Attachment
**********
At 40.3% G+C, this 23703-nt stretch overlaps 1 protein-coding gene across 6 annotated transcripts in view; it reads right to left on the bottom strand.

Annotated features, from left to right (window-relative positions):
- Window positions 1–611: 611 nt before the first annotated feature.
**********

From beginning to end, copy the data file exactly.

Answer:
At 40.3% G+C, this 23703-nt stretch overlaps 1 protein-coding gene across 6 annotated transcripts in view; it reads right to left on the bottom strand.

Annotated features, from left to right (window-relative positions):
- Window positions 1–611: 611 nt before the first annotated feature.